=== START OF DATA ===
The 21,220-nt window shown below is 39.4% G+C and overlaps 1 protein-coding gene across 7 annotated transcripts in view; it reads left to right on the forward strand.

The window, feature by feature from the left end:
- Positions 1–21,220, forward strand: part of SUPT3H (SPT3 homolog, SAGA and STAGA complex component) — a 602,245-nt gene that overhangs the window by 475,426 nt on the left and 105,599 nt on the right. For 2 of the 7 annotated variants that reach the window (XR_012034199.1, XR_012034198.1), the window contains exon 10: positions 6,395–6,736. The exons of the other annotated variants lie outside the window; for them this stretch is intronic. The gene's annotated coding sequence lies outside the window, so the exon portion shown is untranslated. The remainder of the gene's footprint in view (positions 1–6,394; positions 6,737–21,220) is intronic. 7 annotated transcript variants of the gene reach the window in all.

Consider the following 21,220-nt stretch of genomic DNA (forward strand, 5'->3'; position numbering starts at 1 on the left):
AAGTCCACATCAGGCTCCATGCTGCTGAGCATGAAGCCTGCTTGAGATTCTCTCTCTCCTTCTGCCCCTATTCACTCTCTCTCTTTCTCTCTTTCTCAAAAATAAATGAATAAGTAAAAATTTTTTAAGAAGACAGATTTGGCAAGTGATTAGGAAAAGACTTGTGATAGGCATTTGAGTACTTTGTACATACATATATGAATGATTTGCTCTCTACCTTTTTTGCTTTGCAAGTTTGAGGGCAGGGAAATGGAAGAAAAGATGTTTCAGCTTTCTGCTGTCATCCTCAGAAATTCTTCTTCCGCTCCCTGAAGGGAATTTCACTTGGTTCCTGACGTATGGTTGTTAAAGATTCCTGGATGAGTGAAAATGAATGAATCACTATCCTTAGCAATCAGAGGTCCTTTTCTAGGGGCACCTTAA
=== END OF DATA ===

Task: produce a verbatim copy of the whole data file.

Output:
The 21,220-nt window shown below is 39.4% G+C and overlaps 1 protein-coding gene across 7 annotated transcripts in view; it reads left to right on the forward strand.

The window, feature by feature from the left end:
- Positions 1–21,220, forward strand: part of SUPT3H (SPT3 homolog, SAGA and STAGA complex component) — a 602,245-nt gene that overhangs the window by 475,426 nt on the left and 105,599 nt on the right. For 2 of the 7 annotated variants that reach the window (XR_012034199.1, XR_012034198.1), the window contains exon 10: positions 6,395–6,736. The exons of the other annotated variants lie outside the window; for them this stretch is intronic. The gene's annotated coding sequence lies outside the window, so the exon portion shown is untranslated. The remainder of the gene's footprint in view (positions 1–6,394; positions 6,737–21,220) is intronic. 7 annotated transcript variants of the gene reach the window in all.

Consider the following 21,220-nt stretch of genomic DNA (forward strand, 5'->3'; position numbering starts at 1 on the left):
AAGTCCACATCAGGCTCCATGCTGCTGAGCATGAAGCCTGCTTGAGATTCTCTCTCTCCTTCTGCCCCTATTCACTCTCTCTCTTTCTCTCTTTCTCAAAAATAAATGAATAAGTAAAAATTTTTTAAGAAGACAGATTTGGCAAGTGATTAGGAAAAGACTTGTGATAGGCATTTGAGTACTTTGTACATACATATATGAATGATTTGCTCTCTACCTTTTTTGCTTTGCAAGTTTGAGGGCAGGGAAATGGAAGAAAAGATGTTTCAGCTTTCTGCTGTCATCCTCAGAAATTCTTCTTCCGCTCCCTGAAGGGAATTTCACTTGGTTCCTGACGTATGGTTGTTAAAGATTCCTGGATGAGTGAAAATGAATGAATCACTATCCTTAGCAATCAGAGGTCCTTTTCTAGGGGCACCTTAA